Thursday, 21 February 2013

A crying shame

Today I got a call from George's daycare to say he had a temperature and could I pick him up. I headed across the road and picked both George and Ella up. A lovely friend looked after Ella while I took George to the doctor. He has had a cold for a few days plus is teething and with a stuffy nose, he has had trouble feeding. While we waited he felt hot and between grinning at everyone in the waiting room, he grizzled and his face had the look of a kid whose head is stuffy, with big bags under his eyes.

The doctor has a look at him as I explained his symptoms. He had a few spots on his hands and dermatitis from the constant chewing on his fingers to relieve his sore gums. I said that we had been in earlier in the week to get them checked as some kids at his daycare have been sent home with chicken pox and scabies. I hadn't wanted to send him along with spots without knowing he was fine. The doctor said hand foot and mouth virus had been going through the local daycare.

He proceded to check George's temperature, his ears, throat and his chest. He diagnosed viral tonsilitis with a possible ear infection and said that it was possible it could turn into bronchiolitis. I nodded.
"Do you know what that is?"
"Yes, I've seen it at work."
"Where do you work?"
"A teen parent unit in Otara".
The doctor gave me a wry smile and nodded.

Thankfully the appointment was free, since George is an infant. I headed to the pharmacy to pick up some more paracetamol. While I waited I also got some baby balsam to help ease his congestion and a "snot sucker" to help clear his nose so he can have his bottle. When I went to pay it came to $37. The paracetamol free because of the government subsidy but the rest was pretty pricey.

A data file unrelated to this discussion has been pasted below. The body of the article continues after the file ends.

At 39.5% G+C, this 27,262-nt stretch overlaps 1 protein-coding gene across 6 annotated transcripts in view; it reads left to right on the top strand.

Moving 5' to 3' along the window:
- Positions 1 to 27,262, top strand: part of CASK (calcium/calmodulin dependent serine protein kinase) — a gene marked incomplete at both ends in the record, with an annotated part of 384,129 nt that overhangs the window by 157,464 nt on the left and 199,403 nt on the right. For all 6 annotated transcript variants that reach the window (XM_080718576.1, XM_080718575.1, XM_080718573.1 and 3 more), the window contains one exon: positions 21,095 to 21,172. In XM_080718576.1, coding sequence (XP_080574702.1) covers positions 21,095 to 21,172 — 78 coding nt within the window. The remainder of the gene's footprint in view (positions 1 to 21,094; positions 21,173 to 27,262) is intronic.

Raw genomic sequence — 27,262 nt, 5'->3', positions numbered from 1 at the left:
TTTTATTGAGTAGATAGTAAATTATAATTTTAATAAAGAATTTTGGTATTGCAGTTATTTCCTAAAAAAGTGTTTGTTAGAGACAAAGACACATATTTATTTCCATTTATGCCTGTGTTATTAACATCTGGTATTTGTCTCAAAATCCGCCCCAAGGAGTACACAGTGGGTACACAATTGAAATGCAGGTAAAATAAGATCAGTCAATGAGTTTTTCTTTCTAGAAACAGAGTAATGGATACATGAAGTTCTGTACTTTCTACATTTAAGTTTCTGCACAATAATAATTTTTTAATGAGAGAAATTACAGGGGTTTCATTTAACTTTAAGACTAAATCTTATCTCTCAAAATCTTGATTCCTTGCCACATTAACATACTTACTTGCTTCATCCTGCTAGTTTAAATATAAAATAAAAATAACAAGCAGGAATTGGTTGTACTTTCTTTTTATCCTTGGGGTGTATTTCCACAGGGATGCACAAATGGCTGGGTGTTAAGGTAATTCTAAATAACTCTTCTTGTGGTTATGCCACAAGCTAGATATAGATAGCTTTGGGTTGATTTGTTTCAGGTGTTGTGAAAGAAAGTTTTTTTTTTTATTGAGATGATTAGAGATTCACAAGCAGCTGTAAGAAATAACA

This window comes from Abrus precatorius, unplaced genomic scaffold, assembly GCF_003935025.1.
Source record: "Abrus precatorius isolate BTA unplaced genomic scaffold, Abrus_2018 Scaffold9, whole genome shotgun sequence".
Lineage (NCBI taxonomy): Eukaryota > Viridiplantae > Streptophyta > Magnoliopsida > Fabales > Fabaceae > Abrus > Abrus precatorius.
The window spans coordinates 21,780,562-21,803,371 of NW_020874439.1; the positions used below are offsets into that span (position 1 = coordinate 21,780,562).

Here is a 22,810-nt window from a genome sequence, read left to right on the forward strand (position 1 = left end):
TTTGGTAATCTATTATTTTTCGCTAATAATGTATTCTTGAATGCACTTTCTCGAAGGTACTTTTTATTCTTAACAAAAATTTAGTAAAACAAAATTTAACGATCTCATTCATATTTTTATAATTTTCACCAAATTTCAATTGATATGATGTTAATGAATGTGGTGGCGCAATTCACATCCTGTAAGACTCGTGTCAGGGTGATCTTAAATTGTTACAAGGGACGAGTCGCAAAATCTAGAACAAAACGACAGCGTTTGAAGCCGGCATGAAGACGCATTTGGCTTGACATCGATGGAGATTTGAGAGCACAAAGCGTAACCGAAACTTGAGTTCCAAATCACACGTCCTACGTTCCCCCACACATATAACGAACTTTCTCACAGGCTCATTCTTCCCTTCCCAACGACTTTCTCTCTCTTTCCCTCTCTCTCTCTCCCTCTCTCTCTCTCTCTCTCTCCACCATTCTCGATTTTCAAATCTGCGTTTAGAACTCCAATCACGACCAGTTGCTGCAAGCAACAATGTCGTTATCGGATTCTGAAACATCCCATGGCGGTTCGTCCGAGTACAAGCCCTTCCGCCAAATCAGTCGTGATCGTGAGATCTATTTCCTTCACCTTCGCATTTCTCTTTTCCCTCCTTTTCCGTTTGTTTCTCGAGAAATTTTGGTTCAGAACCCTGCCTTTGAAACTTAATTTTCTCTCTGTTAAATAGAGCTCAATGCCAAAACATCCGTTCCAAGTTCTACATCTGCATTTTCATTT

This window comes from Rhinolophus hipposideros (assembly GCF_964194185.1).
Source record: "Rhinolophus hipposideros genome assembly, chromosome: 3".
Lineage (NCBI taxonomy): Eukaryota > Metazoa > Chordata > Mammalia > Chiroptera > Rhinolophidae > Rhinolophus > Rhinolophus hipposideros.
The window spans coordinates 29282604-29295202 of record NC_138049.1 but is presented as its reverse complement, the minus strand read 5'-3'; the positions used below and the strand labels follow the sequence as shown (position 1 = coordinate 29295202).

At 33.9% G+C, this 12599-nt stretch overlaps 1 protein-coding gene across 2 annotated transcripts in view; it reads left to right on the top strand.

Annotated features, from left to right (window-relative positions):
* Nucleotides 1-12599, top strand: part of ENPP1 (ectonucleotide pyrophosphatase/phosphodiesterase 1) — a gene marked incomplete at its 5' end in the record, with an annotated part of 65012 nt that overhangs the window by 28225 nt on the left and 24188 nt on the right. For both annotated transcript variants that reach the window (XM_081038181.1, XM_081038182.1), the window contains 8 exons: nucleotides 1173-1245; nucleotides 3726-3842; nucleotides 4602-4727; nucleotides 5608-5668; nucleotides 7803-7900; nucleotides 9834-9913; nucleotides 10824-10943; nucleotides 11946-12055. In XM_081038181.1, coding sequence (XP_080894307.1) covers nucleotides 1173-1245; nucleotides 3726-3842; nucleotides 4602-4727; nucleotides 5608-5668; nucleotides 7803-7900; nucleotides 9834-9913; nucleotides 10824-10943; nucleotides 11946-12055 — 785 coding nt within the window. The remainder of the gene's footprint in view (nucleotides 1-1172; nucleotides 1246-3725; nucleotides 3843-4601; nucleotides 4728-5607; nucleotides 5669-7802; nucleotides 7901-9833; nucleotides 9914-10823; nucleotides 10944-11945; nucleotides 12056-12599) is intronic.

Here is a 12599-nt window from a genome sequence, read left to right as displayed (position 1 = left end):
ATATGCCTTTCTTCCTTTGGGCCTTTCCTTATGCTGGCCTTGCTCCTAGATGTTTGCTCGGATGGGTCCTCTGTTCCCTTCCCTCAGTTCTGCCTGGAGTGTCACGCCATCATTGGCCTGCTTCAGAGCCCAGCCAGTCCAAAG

When I got home it really started to hit me. George goes to the same daycare. He is exposed to the same germs as all the other babies, many of whom are the babies of the mothers I teach. They love their kids just like I do. Today, when we had the doctor at school, we had four Mums who wanted the doctor to see their baby. Most of them had already seen a doctor in the last few days about the same issue they were concerned about. They really care about the well being of their kids. Some are formula fed and some are breastfed. It doesn't seem to make much difference to how often their kids are sick. It hasn't made any difference so far to George. This this first time he has been sick since he was born and he is formula fed.

What seems to make the difference is money. George lives in a dry house with only three other people. It is a cold house in winter but we can afford to have a fire and a heater in every room that needs to be warm. It is expensive to keep the house warm but we can afford it (just).

Another thing that makes a difference is control. There are only 4 people in our house and hubby and I call the shots. We don't smoke and we don't have to deal with anyone who might want to smoke inside our house. The women I teach are often living in houses with their parents, aunties and uncles, older siblings, and or older adults, who may smoke and have more control of what happens in the house. It is pretty hard to stop bugs spreading when there are four people to a room, no heating and the house has no insulation. Expecially if the heating is an LPG gas heater which fills the room with condensation, and in many situations, carbon monoxide.